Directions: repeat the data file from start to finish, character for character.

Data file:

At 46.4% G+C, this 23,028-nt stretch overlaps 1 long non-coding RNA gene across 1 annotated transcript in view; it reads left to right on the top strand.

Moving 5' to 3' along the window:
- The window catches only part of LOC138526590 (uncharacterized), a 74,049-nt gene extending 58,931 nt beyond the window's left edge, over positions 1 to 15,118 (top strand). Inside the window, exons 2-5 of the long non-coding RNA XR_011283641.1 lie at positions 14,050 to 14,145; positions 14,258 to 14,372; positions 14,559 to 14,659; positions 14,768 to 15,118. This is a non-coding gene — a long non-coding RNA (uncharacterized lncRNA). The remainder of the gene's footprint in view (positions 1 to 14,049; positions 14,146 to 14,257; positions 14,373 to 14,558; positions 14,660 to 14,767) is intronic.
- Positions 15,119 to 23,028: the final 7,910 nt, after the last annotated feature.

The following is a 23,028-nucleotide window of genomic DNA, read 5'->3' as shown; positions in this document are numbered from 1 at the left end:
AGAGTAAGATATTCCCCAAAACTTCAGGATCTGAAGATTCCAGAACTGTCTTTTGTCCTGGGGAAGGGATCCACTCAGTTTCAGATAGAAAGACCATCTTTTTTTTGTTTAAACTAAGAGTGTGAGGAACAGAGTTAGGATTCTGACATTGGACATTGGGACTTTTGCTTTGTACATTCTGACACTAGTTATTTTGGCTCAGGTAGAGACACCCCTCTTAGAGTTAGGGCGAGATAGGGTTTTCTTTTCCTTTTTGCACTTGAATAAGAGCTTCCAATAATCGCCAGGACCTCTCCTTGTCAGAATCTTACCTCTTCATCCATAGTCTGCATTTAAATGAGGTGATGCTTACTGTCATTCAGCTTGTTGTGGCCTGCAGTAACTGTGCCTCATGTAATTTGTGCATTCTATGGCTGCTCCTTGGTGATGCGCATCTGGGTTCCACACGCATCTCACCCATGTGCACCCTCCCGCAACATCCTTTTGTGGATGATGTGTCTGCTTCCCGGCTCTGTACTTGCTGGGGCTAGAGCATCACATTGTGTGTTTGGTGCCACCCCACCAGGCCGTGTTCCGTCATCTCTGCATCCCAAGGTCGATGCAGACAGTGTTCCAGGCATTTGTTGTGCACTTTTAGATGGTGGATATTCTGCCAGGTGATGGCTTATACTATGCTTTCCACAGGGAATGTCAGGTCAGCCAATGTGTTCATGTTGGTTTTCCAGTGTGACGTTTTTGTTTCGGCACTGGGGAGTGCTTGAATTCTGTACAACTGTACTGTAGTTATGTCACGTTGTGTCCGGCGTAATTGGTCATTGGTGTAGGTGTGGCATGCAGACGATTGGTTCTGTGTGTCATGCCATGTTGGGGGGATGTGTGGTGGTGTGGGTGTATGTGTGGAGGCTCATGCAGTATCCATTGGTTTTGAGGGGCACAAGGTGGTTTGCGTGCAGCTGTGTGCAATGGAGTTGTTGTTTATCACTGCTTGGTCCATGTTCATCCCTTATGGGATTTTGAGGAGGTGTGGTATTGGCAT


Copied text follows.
At 46.4% G+C, this 23,028-nt stretch overlaps 1 long non-coding RNA gene across 1 annotated transcript in view; it reads left to right on the top strand.

Moving 5' to 3' along the window:
- The window catches only part of LOC138526590 (uncharacterized), a 74,049-nt gene extending 58,931 nt beyond the window's left edge, over positions 1 to 15,118 (top strand). Inside the window, exons 2-5 of the long non-coding RNA XR_011283641.1 lie at positions 14,050 to 14,145; positions 14,258 to 14,372; positions 14,559 to 14,659; positions 14,768 to 15,118. This is a non-coding gene — a long non-coding RNA (uncharacterized lncRNA). The remainder of the gene's footprint in view (positions 1 to 14,049; positions 14,146 to 14,257; positions 14,373 to 14,558; positions 14,660 to 14,767) is intronic.
- Positions 15,119 to 23,028: the final 7,910 nt, after the last annotated feature.

The following is a 23,028-nucleotide window of genomic DNA, read 5'->3' as shown; positions in this document are numbered from 1 at the left end:
AGAGTAAGATATTCCCCAAAACTTCAGGATCTGAAGATTCCAGAACTGTCTTTTGTCCTGGGGAAGGGATCCACTCAGTTTCAGATAGAAAGACCATCTTTTTTTTGTTTAAACTAAGAGTGTGAGGAACAGAGTTAGGATTCTGACATTGGACATTGGGACTTTTGCTTTGTACATTCTGACACTAGTTATTTTGGCTCAGGTAGAGACACCCCTCTTAGAGTTAGGGCGAGATAGGGTTTTCTTTTCCTTTTTGCACTTGAATAAGAGCTTCCAATAATCGCCAGGACCTCTCCTTGTCAGAATCTTACCTCTTCATCCATAGTCTGCATTTAAATGAGGTGATGCTTACTGTCATTCAGCTTGTTGTGGCCTGCAGTAACTGTGCCTCATGTAATTTGTGCATTCTATGGCTGCTCCTTGGTGATGCGCATCTGGGTTCCACACGCATCTCACCCATGTGCACCCTCCCGCAACATCCTTTTGTGGATGATGTGTCTGCTTCCCGGCTCTGTACTTGCTGGGGCTAGAGCATCACATTGTGTGTTTGGTGCCACCCCACCAGGCCGTGTTCCGTCATCTCTGCATCCCAAGGTCGATGCAGACAGTGTTCCAGGCATTTGTTGTGCACTTTTAGATGGTGGATATTCTGCCAGGTGATGGCTTATACTATGCTTTCCACAGGGAATGTCAGGTCAGCCAATGTGTTCATGTTGGTTTTCCAGTGTGACGTTTTTGTTTCGGCACTGGGGAGTGCTTGAATTCTGTACAACTGTACTGTAGTTATGTCACGTTGTGTCCGGCGTAATTGGTCATTGGTGTAGGTGTGGCATGCAGACGATTGGTTCTGTGTGTCATGCCATGTTGGGGGGATGTGTGGTGGTGTGGGTGTATGTGTGGAGGCTCATGCAGTATCCATTGGTTTTGAGGGGCACAAGGTGGTTTGCGTGCAGCTGTGTGCAATGGAGTTGTTGTTTATCACTGCTTGGTCCATGTTCATCCCTTATGGGATTTTGAGGAGGTGTGGTATTGGCAT